NORTH CASCADES HERD BULL ELK. (WDFW)

In addition to the public comment period, state wildlife managers plan to hold a public meeting on Aug. 29 from 6 to 8 p.m. at the Sedro-Woolley Community Center.

Written comments can be submitted online at https://www.surveymonkey.com/r/RDCSVVM or mailed to North Cascades Elk Herd Plan, Wildlife Program, Washington Department of Fish and Wildlife, PO Box 43200, Olympia, WA 98504.

The North Cascades elk herd is spread out over a large area of Skagit and Whatcom counties. Since the last herd management plan was adopted in 2002, the population of the herd – the smallest that WDFW manages – has rebounded from just a few hundred animals to more than 1,200 elk within the recent survey area.

But a growing elk population also comes with increased potential for elk/human interactions and conflicts. The new draft plan includes several strategies to address those concerns and other management issues.

Key goals of the proposed plan include:

Reducing elk/human conflicts, including minimizing elk damage on private property and elk-vehicle collisions along a stretch of State Route 20;

Offering sustainable hunting opportunities, including an increase of at least 100 square miles available for hunting on private and public lands;

Coordinating and cooperating with the Point Elliott Treaty Tribes on herd management and setting hunting seasons;

Increasing elk viewing and photography opportunities.

WDFW will consider comments received online, in writing, and during the public meeting in drafting the final version of the plan.

Comments Sought On Fishtrap, Hog Canyon Rotenoning Proposal

THE FOLLOWING IS A PRESS RELEASE FROM THE WASHINGTON DEPARTMENT OF FISH AND WILDLIFE

State fishery managers will host five public meetings in mid-July to discuss plans to treat several lakes and two streams in eastern Washington with rotenone, a naturally occurring pesticide commonly used to remove undesirable and illegally stocked fish species from lakes and streams.

HOG CANYON AND FISHTRAP LAKES ARE POPULAR WINTER FISHERIES FOR SPOKANE-AREA ANGLERS, BUT WDFW SAYS THEY’RE AMONG FAR EASTERN WASHINGTON WATERS THAT NEED TO BE REHABBED TO GET RID OF UNWANTED SPECIES LOWERING THE FISHERIES’ PRODUCTIVITY. (WDFW)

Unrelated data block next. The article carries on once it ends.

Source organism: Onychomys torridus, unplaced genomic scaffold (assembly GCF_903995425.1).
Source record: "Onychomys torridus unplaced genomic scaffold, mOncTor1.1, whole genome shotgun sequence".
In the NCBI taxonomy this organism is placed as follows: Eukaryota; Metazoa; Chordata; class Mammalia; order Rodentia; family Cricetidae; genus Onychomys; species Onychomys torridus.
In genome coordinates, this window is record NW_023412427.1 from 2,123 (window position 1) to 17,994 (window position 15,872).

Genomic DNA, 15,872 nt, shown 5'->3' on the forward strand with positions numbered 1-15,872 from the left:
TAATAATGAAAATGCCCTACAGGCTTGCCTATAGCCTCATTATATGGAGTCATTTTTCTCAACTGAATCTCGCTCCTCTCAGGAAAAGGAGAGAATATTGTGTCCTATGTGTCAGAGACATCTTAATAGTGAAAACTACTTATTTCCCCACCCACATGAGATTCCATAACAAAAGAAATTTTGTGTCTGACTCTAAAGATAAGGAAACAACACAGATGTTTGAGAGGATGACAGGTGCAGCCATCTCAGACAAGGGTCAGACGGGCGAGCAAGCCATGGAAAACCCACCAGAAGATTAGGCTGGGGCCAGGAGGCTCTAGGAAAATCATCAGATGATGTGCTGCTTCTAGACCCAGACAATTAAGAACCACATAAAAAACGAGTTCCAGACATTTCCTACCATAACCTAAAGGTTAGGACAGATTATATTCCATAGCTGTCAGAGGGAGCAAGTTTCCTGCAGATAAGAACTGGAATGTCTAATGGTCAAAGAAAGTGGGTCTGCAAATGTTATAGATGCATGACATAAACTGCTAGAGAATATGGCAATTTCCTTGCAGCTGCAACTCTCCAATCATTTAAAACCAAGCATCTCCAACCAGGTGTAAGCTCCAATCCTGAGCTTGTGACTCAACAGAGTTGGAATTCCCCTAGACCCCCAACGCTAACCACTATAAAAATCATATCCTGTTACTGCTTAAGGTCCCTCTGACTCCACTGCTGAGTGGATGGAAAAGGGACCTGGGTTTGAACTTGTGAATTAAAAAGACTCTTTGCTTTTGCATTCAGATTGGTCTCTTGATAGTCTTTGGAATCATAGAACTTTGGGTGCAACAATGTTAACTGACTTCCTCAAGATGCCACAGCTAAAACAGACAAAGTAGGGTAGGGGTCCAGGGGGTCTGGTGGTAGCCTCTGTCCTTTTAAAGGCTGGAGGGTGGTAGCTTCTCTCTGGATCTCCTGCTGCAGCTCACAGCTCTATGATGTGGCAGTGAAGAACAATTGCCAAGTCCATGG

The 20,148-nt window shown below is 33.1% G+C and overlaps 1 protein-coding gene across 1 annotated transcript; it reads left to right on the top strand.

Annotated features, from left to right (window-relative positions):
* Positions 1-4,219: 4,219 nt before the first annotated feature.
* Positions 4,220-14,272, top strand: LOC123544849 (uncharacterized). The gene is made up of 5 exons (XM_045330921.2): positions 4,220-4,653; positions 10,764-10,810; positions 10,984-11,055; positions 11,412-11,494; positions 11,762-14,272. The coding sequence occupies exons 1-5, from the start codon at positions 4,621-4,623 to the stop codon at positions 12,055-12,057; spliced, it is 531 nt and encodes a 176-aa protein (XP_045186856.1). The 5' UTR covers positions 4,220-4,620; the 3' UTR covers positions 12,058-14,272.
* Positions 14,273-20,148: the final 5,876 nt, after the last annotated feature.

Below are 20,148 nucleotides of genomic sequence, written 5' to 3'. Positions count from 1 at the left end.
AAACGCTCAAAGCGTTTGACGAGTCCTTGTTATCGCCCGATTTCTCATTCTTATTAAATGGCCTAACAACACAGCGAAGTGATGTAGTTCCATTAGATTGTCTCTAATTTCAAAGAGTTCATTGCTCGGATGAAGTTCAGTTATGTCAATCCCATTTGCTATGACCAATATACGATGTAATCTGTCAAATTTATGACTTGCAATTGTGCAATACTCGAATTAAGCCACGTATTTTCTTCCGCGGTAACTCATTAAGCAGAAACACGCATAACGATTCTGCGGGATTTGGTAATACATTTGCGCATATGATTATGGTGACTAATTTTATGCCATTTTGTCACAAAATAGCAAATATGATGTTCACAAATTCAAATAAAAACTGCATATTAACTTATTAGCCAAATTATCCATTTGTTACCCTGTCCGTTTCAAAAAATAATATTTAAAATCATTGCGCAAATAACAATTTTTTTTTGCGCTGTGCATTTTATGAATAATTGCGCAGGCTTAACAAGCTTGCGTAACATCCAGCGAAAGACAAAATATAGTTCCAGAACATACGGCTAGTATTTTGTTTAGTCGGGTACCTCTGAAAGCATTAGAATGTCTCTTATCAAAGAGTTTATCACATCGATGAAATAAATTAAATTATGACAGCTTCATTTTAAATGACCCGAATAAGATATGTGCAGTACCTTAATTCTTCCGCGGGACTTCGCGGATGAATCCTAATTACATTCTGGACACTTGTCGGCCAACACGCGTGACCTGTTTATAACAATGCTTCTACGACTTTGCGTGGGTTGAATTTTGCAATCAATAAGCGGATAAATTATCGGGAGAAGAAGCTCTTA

The Washington Department of Fish and Wildlife (WDFW) is proposing to treat Rigley, Rocky and Williams lakes in Stevens County; Hog and Fishtrap lakes in Spokane County and Ephrata Lake in Grant County. The lakes will be treated in the fall to remove species ranging from bass and bullhead to stunted panfish.

WDFW is also proposing to treat a 5-mile section of Smalle Creek and a half-mile of Highline Creek in Pend Oreille County.

“The goal is to restore trout populations by removing competing species that have essentially taken over these waters,” said Bruce Bolding, WDFW warmwater fish program manager. “Illegally stocked fish compete with trout fry for food and prey upon them, rendering efforts to stock trout ineffective.”

Bolding said the proposed treatments would help foraging waterfowl and their young at Ephrata Lake, where the birds compete with fish for food. The lake is managed for waterfowl habitat and is currently closed to fishing.

At Smalle and Highline creeks, WDFW is proposing to remove non-native eastern brook trout in order to restore a population of native westslope cutthroat, he said.

WDFW has scheduled public meetings to discuss the planned lake and stream treatments as follows:

Colville: 6:30 to 8 p.m., Wednesday, July 12, in the WDFW District 1 Office, 755 S. Main Street.
Ephrata: 6 to 8 p.m., Wednesday, July 12, at the WDFW Region 2 Office, 1550 Alder Street NW.
Olympia: 6 to 7 p.m., Thursday, July 13, in Room 175 of the Natural Resources Building, 1111 Washington Street.
Spokane: 6 to 8 p.m., Thursday, July 13, in the WDFW Region 1 Office, 2315 North Discovery Place, Spokane Valley.
Cusick: 6:30 to 8 p.m., Thursday, July 13, in the Cusick Community Center, 107 1st Avenue.

In addition to input received at the public meetings, WDFW will consider written comments received through July 21. Comments should be addressed to Bruce Bolding, Washington Department of Fish and Wildlife, 600 Capitol Way N., Olympia, WA 98501-1091.

A decision on whether to proceed with the planned treatments will be made by the WDFW director in late July.

Rotenone is an organic substance derived from the roots of tropical plants, which the U.S. Environmental Protection Agency has approved for use as a fish pesticide. It has been used by WDFW in lake and stream rehabilitations for more than 70 years, and is commonly used by other fish and wildlife management agencies nationwide.